February 15 – March 5, 2012
Mission: Western Boundary Time Series
Geographical Area: Sub-Tropical Atlantic, off the Coast of the Bahamas
Date: February 26, 2012
Weather Data from the Bridge
Position: 26.30N Latitude – 71. 55W Longitude
Windspeed: 15 knots
Wind Direction: South (bearing 189 deg)
Air Temperature: 23.2 C / 74 F
Atm Pressure: 1013.9 mb
Water Depth: 17433 feet
Cloud Cover: 30%
Cloud Type: Cumulus
Sea State, Sick Bay and Longitude
“Now would I give a thousand furlongs of sea
for an acre of barren ground.”
Shakespeare – The Tempest.
There is considerable excitement on board since the winds have come up; adding to the work load of the deck crew and scientists struggling to snag the mooring buoy and haul in the miles of cable and sensors that are arrayed below. With swells arriving from two directions and wind chop on top of that, the ship’s motion is unpredictable. So there is no room for error above or below the waterline and the heaving of the ship and spray mean everyone must be alert and ready to respond instantly if anything swings loose.
We are “line-sailing” on this cruise, steaming back-and-forth while maintaining a straight course on Latitude 26.30; deploying and servicing various sampling devices on the electronic “picket fence” dividing the Atlantic. Watching the deck crew cutting heavy wire and even heavier chain, banging on metal, wrestling with equipment and sweating under the sun all day as they back-track along the same line doing back-breaking work, I can almost hear them singing an old Mississippi Delta field holler – Line ‘em:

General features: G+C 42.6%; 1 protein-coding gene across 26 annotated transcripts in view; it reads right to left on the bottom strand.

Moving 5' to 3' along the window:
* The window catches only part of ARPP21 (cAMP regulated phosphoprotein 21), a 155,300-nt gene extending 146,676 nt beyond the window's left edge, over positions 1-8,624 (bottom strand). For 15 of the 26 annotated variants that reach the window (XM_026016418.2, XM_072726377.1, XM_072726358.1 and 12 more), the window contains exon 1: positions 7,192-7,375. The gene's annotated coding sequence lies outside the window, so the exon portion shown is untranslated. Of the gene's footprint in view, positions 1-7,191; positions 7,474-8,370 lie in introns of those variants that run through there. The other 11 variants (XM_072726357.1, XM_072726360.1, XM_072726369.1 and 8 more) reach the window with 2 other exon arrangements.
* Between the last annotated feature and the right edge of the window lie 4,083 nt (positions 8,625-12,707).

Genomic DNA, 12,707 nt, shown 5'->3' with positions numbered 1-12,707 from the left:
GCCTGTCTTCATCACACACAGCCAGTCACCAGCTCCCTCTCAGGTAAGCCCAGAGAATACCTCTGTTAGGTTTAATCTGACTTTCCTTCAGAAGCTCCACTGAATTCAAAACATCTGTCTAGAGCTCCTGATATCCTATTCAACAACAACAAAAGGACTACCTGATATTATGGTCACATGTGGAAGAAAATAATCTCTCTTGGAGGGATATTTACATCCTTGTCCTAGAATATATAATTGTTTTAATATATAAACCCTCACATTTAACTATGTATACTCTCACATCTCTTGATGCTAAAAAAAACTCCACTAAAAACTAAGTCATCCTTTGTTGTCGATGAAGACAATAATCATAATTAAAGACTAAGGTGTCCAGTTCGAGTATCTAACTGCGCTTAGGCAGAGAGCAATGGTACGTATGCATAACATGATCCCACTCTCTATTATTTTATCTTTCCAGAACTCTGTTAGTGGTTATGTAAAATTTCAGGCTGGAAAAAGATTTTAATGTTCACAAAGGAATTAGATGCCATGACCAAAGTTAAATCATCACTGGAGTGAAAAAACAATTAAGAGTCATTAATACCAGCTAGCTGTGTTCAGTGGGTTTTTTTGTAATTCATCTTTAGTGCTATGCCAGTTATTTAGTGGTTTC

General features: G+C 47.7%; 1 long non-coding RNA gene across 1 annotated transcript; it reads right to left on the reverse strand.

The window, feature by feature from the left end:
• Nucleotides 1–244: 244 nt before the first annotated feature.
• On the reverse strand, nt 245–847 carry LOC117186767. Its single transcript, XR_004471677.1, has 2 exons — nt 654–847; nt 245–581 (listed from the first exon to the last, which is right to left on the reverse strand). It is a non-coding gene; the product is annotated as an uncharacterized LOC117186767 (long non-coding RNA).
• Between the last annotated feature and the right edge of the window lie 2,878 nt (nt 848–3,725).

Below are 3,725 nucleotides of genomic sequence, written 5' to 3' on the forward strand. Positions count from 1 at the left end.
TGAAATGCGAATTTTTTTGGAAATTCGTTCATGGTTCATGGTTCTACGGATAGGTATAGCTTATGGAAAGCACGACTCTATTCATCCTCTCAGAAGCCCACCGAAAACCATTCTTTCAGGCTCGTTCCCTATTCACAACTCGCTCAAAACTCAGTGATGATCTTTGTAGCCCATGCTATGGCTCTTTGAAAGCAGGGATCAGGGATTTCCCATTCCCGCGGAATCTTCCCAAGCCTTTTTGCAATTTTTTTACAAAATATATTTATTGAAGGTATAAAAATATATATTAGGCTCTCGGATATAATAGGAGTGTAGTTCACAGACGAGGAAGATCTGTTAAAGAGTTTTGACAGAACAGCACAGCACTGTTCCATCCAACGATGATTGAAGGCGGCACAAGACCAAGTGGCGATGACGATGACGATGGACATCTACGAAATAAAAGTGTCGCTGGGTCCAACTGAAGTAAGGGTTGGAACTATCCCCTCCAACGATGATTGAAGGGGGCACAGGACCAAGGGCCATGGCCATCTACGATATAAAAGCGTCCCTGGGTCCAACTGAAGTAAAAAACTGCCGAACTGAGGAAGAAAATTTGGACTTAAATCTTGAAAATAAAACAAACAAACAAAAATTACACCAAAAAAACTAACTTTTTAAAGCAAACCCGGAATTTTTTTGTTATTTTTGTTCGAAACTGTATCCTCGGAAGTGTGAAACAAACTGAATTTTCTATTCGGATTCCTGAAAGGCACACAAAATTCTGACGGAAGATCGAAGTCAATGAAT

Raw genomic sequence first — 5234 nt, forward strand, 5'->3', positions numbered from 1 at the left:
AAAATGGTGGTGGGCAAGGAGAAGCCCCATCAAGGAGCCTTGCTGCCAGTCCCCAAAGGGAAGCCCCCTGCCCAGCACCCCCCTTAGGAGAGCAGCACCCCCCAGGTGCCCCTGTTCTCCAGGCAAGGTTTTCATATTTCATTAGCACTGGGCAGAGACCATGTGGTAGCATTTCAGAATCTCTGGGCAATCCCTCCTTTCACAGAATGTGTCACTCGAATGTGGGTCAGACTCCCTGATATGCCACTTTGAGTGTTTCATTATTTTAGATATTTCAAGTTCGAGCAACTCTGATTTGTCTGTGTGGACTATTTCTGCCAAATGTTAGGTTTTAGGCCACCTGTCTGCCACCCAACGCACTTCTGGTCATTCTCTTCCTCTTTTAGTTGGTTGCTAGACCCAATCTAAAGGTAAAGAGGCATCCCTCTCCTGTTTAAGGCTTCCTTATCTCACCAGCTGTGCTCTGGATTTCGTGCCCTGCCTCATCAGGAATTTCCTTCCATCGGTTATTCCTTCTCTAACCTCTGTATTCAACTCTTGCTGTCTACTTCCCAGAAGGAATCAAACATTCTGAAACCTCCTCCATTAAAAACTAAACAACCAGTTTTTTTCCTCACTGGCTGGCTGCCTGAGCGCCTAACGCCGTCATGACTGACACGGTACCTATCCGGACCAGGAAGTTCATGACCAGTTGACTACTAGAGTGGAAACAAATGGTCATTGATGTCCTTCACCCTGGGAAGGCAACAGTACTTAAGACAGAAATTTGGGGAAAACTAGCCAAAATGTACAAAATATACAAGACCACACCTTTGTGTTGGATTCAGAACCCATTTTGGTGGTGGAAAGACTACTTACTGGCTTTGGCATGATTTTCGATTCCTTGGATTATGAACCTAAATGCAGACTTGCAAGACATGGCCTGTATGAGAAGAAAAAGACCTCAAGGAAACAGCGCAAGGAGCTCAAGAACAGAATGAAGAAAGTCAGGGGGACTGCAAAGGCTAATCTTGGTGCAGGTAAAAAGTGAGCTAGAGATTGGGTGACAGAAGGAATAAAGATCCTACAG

“All I hate ’bout linin’ track
These ol’ bars ’bout to break my back
Moses stood on the Red Sea shore
Smotin’ that water with a two-by-four
If I could I surely would
Stand on the rock where Moses stood”
Line-sailing is also an old technique used when mariners could only accurately determine their latitude North or South of the equator by means of the sun and stars. Simply stated, one would sail North or South to the known latitude of a destination, then sail East or West until it was found.
The Polynesians perfected this – line-sailing the latitude of specific stars that they knew had islands beneath them. On clear nights we go out on the shadowy deck, so far away from the glare of lights on land, and marvel at the great spectacle of stars. The two brightest above us are Arcturus and Sirius – known to the Polynesians as Hōkūleʻa (Star of Joy) and Ka’ulua (Queen of Heaven). Navigators steered under Arcturus to reach Hawaii, and returned to Tahiti by sailing under Sirius.
Tahiti lies under Sirius, and Hawaii under Arcturus, providing navigators with bright sign posts to guide them to those jewels in the vast Pacific. From the deck on the Ron Brown it looks like our zenith star could be Pollux, one of twins in Gemini. This seems appropriate “By Jiminy” for good luck, since early sailors swore an oath to those Twins – the protectors of ships.